As I usually do I looked at the full listing of Pages submitted by David Turm, and noticed something odd. His immediate family wasn’t listed. Thinking back to what his daughter told me about his name, I searched instead for the list of Pages submitted by David Traurig. Sure enough there is a whole different batch of Pages submitted by David Traurig, just a few months earlier. This includes his parents Szymon Turm and Miryam Traurig. Note that he uses the Turm surname for his father, and the Traurig surname for his mother. That’s a bit confusing.

So we see a bit of conflict in his use of the names Turm and Traurig. In his first batch he uses the name Traurig, but names his father Turm and his mother Traurig (presumably because while his father’s name should have been Turm, his mother’s married name was always Traurig). For his siblings he used the surname Turm, even while filling it out with his surname Traurig. What seems to make sense is that while their legal name was Traurig, they considered their surname to be Turm. A few months later when filling out more Pages, he used the surname Turm, and similarly assigns the Turm name to his aunt Mindel, even though she never used it legally.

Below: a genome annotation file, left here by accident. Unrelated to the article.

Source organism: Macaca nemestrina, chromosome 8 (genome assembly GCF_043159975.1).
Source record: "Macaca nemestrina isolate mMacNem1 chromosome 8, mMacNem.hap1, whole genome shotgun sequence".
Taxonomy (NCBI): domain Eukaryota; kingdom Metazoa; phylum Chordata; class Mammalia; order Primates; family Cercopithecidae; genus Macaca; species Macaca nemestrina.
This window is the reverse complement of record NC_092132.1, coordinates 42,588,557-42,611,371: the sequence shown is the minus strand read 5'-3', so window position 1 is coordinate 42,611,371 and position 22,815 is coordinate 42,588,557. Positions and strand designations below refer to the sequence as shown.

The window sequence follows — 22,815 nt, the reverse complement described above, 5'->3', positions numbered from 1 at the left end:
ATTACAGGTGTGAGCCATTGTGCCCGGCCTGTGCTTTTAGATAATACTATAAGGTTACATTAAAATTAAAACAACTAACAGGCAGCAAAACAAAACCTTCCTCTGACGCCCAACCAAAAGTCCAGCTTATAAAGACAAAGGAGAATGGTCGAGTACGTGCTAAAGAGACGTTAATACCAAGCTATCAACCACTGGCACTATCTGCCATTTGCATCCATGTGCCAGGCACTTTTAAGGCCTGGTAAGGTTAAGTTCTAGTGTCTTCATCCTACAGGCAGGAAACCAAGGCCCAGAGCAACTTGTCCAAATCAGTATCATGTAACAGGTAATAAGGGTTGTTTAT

I think we have a pretty good idea of why David Turm used the maiden name Turm in his Page of Testimony for Mindel, but we still don’t know why the birth dates are off. Whether all of this convinces you that three sets of Pages without almost nothing in common all refer to the same couple, I don’t know. When I sent these six Pages to Yad Vashem to ask them to link them without the explanation above, they thought there were too many contradictions to link them. I haven’t heard back from them yet after sending them more or less the same outline as above to convince them they are the same people, but they’re pretty good about responding so we’ll find out soon enough.

In case you’re wondering how I know that the two batches of Pages submitted by David Turm and David Traurig were submitted by the same person, in the Pages in both batches where he lists his address, they are the same. I suppose one could do handwriting analysis as well, but I think the address is enough evidence.

So what other sources are there out there to find out about this couple?

German Gedenkbuch

The couple lived in Germany before the war, and therefore if they were killed by the Nazis they should show up in the Gedenkbuch (Memorial Book) that is continuously updated on the web site of the German Federal Archives. As pointed out above, indeed Aron shows up in the Gedenkbuch, listing the date of his deportation from Germany to Zbaszyn, Poland, as well as his detention there. It also says he was declared dead, but doesn’t give any details.

Gedenkbuch entry for Aron Salzmann
Gedenkbuch entry for Aron Salzmann

Mindel does not, however, show up in the Gedenkbuch. Even though she lived in Germany before the war, she was not killed by the Nazis, but rather local Polish people, and therefore doesn’t make it into the Gedenkbuch.